/* Method to check the spelling */
public void checkSpelling(String inputText) {
try {
spellCheck.checkSpelling(new StringWordTokenizer(inputText));
} catch (Exception e) {
e.printStackTrace();
}

}

/* Event listener goes here */
}


We have a method to set a language specific dictionary and a method to check the spelling of an input String. The Jazzy library will then fire an event that we act on. The event listener looks like this:

   /* Event listener that populates the suggestions and echo them as necessary */
public void spellingError(SpellCheckEvent event) {
String message = new String("MISSPELT WORD: " + event.getInvalidWord());

/* Echo to the command prompt */
List suggestions = event.getSuggestions();
System.out.println(message);

if (suggestions.size() > 0) {
for (Iterator suggestedWord = suggestions.iterator(); suggestedWord.hasNext();) {
System.out.println("\tSuggested Word: " + suggestedWord.next());
}
} else {
System.out.println("\tNo suggestions");
}
}


The first version of this Java module just echoes the spelling error and suggestions to the Command Window. Compiling the java code and packaging it into a JAR file is usually a single click operation in most Java development tools.

compile:
Building jar: I:\Work\SpellChecker\lib\java\MATLABSpellCheck\dist\MATLABSpellCheck.jar
jar:
BUILD SUCCESSFUL (total time: 1 second)

MATLAB is built on a Java platform so enabling this module was a single line of code to add it to the dynamic java classpath. I had my basic spellcheck in MATLAB in minutes.

javaaddpath('I:\Work\SpellChecker\lib\java\MATLABSpellCheck\dist\MATLABSpellCheck.jar');


Testing it out

To test it out, I downloaded a few sample dictionaries from the JazzyDicts SourceForge repository which contains a wide selection of supported languages. Then, in MATLAB:

% Make Jazzy available to MATLAB
import com.mathworks.spellcheck.*;

% Setup a default language.
dictFile = which('en_USx.dic');

% Create a jazzy spellchecker
obj = SpellCheck();
obj.setDictionary(dictFile);

% Check the spelling of an input string
obj.checkSpelling('Yello Worrld')

MISSPELT WORD: Yello
Suggested Word: Jello
Suggested Word: Cello
Suggested Word: cello
Suggested Word: hello
MISSPELT WORD: Worrld
Suggested Word: world


It only takes a few more lines of code to wrap this as an easy-to-use MATLAB class that inspects the contents of my editor.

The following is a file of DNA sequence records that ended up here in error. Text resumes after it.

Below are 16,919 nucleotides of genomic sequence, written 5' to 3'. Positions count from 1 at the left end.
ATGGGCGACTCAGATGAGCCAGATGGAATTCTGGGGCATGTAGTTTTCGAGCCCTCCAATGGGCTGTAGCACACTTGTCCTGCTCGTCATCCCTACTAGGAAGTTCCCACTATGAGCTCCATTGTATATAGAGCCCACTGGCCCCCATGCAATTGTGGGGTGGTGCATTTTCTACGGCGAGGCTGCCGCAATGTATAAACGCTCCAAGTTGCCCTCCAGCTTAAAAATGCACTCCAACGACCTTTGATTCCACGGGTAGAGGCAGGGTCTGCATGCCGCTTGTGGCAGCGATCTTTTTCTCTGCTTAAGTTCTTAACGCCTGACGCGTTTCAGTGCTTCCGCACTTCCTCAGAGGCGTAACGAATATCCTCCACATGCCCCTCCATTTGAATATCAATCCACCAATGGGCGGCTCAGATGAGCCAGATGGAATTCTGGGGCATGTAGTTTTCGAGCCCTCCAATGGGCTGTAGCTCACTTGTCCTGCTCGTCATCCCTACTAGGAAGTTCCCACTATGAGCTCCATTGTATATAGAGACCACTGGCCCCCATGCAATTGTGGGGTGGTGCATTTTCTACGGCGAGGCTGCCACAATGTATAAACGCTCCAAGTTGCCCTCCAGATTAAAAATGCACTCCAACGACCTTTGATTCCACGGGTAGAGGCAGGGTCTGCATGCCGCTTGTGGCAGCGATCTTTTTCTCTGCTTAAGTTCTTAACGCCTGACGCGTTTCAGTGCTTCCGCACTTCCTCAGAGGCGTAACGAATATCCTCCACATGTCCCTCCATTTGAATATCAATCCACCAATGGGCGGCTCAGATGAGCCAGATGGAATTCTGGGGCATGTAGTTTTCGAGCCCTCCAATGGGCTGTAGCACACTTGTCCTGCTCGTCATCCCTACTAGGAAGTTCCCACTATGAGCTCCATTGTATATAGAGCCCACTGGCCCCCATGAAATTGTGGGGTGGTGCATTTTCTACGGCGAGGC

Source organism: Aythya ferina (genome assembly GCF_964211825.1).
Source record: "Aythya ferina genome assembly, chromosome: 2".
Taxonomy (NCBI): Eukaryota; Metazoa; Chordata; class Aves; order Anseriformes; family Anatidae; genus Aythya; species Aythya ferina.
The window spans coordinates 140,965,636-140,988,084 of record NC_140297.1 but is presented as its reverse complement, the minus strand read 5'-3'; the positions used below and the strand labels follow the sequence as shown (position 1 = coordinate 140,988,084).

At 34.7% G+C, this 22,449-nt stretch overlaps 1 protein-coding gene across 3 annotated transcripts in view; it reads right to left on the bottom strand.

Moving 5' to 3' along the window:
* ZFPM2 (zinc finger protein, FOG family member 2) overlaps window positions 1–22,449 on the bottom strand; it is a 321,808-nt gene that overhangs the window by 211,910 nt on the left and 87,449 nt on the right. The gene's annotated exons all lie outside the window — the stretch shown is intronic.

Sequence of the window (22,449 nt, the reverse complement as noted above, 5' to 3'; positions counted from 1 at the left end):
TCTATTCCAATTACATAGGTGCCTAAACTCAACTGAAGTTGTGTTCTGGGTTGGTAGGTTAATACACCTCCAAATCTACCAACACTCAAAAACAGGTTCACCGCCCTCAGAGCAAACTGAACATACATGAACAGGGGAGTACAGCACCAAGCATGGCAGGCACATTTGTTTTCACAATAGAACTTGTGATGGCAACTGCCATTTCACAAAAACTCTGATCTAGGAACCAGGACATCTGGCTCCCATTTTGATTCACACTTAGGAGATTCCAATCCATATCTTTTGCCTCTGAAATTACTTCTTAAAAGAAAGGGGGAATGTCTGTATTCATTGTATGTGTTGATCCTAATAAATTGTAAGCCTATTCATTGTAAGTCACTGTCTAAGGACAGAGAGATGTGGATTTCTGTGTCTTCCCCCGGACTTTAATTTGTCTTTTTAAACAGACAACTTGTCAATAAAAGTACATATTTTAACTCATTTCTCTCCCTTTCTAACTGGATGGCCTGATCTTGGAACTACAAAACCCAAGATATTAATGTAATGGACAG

With that I was able to check-off the requirements for being multi-lingual and easy-to-use. I added common words like MATLAB, etc. to my local dictionary file and continue improving it as I go.

The module itself is less important than the technique that shows one way to extend the MATLAB platform. I decided to keep this post a single, simple example to describe MATLAB's ability to leverage other technologies out there. We plan to talk about how to produce an user-friendly MATLAB interface in the upcoming posts.

In summary, MATLAB's functionality can be complemented and strengthened with 3rd party technologies to provide a single cohesive user experience.

MATLAB can also bring powerful functionality into other platforms, but that is a whole other topic.

Get the MATLAB code

Published with MATLAB® R2015b

Yaroslav replied on : 1 of 11
Hi, To tackle this problem, I use VIM—an external editor with a built-in spellchecker (EMACS would do the same). However, it means I must leave the warm-and-cozy MATLAB environment while making these changes. Is there an intention by TMW to integrate a spellchecker to the MATLAB editor? Kind regards
Arvind Hosagrahara replied on : 2 of 11
I will create an enhancement request. I do know that our development team has a long list of exciting features planned for the MATLAB editor but my underlying point was that like vim, MATLAB offers a very mature environment to extend functionality. The idea behind the post is that users do not have to wait for things like this to ship in product as it is demonstrably easy to add functionality and customize the product to suit your needs.
oleg replied on : 3 of 11
Hi Arvind, Is it possible to interface it with the mlint to highlight spelling errors?